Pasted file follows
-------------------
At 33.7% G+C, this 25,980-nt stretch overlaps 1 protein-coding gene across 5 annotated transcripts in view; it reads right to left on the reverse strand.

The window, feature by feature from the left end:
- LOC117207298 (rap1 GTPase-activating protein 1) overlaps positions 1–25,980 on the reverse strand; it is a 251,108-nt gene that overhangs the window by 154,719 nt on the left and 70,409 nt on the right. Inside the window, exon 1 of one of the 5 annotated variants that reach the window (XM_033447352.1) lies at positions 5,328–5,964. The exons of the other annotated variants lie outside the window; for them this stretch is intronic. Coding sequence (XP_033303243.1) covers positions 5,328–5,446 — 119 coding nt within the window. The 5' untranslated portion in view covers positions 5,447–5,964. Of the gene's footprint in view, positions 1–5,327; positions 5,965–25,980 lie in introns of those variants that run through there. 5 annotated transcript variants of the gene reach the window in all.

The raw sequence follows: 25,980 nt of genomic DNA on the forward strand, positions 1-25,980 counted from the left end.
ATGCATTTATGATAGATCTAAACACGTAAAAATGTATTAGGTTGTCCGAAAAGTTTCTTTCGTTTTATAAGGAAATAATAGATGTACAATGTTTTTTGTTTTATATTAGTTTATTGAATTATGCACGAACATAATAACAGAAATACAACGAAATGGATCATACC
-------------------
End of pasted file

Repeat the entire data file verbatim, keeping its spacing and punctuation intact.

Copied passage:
At 33.7% G+C, this 25,980-nt stretch overlaps 1 protein-coding gene across 5 annotated transcripts in view; it reads right to left on the reverse strand.

The window, feature by feature from the left end:
- LOC117207298 (rap1 GTPase-activating protein 1) overlaps positions 1–25,980 on the reverse strand; it is a 251,108-nt gene that overhangs the window by 154,719 nt on the left and 70,409 nt on the right. Inside the window, exon 1 of one of the 5 annotated variants that reach the window (XM_033447352.1) lies at positions 5,328–5,964. The exons of the other annotated variants lie outside the window; for them this stretch is intronic. Coding sequence (XP_033303243.1) covers positions 5,328–5,446 — 119 coding nt within the window. The 5' untranslated portion in view covers positions 5,447–5,964. Of the gene's footprint in view, positions 1–5,327; positions 5,965–25,980 lie in introns of those variants that run through there. 5 annotated transcript variants of the gene reach the window in all.

The raw sequence follows: 25,980 nt of genomic DNA on the forward strand, positions 1-25,980 counted from the left end.
ATGCATTTATGATAGATCTAAACACGTAAAAATGTATTAGGTTGTCCGAAAAGTTTCTTTCGTTTTATAAGGAAATAATAGATGTACAATGTTTTTTGTTTTATATTAGTTTATTGAATTATGCACGAACATAATAACAGAAATACAACGAAATGGATCATACC